ARMED CONFLICTS: THEIR AFTERMATH

Winter 2013 Day of Service
Monday, December 9, 2013

Armed conflict and loss of life are perpetuated
throughout history, but the effects of war
linger on long after arms are laid down.
Remaining in the silence after the gunshots
are veterans suffering from Post Traumatic
Stress Syndrome (PTSD), refugees fleeing
their homes to encounter language barriers,
loneliness and poverty, among other effects.
 During a Day of Service in December of 2013, the Woodhall community sought to discover the lasting consequences of armed conflicts in our greater community, whether they occurred a generation ago or during the present day, or whether they happened a thousand miles away or next door. Our students will be leaders who weigh the consequences of war and make thoughtful, informed decisions in regards to armed combat.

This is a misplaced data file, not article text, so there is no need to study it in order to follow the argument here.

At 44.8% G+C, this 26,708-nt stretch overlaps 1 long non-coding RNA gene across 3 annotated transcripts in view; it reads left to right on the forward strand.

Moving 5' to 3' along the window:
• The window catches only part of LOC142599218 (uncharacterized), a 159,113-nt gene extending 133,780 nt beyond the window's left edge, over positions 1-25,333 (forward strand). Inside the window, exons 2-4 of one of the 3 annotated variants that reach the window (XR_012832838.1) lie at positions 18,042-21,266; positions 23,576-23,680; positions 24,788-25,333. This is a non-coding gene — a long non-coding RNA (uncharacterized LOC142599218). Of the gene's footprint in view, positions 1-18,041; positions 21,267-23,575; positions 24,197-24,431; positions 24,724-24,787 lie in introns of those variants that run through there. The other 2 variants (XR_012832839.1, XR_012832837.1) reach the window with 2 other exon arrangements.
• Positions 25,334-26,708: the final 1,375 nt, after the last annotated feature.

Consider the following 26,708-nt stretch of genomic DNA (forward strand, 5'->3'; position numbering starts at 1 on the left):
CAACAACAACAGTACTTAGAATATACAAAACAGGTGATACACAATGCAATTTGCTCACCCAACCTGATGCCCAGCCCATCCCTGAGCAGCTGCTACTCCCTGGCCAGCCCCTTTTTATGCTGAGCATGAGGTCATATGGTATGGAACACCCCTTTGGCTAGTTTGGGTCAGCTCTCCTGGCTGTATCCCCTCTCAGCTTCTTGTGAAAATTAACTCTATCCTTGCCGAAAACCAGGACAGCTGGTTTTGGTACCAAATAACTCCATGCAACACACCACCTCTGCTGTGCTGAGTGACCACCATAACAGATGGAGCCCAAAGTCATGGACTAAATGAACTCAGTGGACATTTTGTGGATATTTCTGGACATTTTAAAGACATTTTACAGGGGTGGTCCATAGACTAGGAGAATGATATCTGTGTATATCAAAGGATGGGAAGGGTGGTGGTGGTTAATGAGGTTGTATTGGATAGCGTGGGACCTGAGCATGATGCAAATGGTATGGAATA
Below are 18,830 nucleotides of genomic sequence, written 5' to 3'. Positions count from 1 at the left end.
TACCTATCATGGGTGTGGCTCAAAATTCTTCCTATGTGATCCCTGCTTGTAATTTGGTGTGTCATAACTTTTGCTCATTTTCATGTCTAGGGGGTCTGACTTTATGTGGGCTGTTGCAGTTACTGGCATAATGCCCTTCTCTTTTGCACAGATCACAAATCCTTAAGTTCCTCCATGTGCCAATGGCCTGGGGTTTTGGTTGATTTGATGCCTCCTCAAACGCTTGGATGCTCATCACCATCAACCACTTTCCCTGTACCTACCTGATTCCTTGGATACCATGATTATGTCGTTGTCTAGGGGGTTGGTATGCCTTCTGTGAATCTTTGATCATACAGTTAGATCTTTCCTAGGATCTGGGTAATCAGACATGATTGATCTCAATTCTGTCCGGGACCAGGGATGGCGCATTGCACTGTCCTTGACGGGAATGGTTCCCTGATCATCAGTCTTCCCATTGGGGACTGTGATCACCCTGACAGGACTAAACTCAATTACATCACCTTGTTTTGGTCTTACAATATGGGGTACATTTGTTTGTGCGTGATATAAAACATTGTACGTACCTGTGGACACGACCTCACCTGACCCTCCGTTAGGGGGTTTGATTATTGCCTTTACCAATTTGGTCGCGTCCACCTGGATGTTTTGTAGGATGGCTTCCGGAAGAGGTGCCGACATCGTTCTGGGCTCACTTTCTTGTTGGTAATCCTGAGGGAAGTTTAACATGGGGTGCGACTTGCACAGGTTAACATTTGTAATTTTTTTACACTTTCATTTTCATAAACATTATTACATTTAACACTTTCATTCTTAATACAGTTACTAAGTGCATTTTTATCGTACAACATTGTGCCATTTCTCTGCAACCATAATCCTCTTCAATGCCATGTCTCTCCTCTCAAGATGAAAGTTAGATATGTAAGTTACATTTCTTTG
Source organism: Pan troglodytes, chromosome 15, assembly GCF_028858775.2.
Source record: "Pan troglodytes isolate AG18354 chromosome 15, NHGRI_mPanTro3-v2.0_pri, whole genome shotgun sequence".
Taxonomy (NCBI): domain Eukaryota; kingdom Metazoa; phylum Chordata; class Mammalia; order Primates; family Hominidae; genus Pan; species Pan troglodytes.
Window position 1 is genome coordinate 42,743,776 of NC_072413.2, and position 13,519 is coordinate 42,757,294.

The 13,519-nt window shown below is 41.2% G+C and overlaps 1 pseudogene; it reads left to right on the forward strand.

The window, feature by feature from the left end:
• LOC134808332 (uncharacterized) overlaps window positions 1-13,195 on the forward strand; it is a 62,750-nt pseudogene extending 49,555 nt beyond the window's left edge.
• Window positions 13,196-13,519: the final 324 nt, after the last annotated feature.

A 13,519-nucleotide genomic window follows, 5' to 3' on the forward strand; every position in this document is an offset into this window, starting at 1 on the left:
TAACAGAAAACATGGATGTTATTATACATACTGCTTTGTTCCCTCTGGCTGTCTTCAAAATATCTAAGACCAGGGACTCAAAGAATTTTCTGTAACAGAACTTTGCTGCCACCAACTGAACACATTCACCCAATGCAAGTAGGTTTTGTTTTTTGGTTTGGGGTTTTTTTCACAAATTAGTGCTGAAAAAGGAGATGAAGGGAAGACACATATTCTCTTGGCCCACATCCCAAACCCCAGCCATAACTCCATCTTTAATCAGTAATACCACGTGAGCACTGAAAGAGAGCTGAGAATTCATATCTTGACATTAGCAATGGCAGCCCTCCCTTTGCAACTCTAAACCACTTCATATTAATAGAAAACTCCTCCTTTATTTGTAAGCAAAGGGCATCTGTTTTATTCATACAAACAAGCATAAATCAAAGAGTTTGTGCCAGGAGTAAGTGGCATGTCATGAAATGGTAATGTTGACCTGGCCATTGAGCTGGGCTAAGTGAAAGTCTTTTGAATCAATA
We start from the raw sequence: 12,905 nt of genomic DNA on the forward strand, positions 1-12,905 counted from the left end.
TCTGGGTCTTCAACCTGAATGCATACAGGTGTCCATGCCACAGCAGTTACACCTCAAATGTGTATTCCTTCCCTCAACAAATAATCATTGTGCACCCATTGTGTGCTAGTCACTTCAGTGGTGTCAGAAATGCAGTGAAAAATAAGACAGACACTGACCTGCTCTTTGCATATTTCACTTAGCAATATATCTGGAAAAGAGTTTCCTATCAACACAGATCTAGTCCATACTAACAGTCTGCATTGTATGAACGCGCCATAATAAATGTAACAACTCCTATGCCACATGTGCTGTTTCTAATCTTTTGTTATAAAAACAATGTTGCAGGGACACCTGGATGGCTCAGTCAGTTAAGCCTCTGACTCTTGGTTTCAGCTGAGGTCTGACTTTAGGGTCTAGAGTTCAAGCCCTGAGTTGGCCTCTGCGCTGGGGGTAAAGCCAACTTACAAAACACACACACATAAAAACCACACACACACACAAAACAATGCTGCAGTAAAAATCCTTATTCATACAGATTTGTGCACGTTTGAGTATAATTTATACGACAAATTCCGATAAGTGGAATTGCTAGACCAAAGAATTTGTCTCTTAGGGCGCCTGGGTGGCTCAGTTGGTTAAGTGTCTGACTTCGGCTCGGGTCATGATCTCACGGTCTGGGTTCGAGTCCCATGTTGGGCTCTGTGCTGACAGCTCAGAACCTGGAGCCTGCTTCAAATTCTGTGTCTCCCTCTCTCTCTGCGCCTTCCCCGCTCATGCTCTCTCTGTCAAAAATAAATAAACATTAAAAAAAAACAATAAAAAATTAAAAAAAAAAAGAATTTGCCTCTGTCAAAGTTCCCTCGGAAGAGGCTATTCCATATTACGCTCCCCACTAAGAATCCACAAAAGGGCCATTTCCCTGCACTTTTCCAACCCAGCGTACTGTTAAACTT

Some of the immersion sites from the day included:

Connecticut’s Veterans History Project (Waterbury, CT) In a joint partnership with Central Connecticut State University and the Veteran’s History Project, students spent the day recording interviews with veterans from World War II, Vietnam, and the Korean Wars about their experiences. The recorded interviews will be archived in the Library of Congress. Congresswoman Elizabeth Esty the U.S. Representative for the 5th District of Connecticut also participated with the group, interviewing and meeting with the veterans.

Integrated Refugee & Immigrant Services – IRIS (New Haven, CT) Often armed conflicts disrupt homes, causing citizens of countries to flee to find refuge. A small group went to help clean and prepare an apartment for an Iraqi family that was arriving to the U.S. later in the week.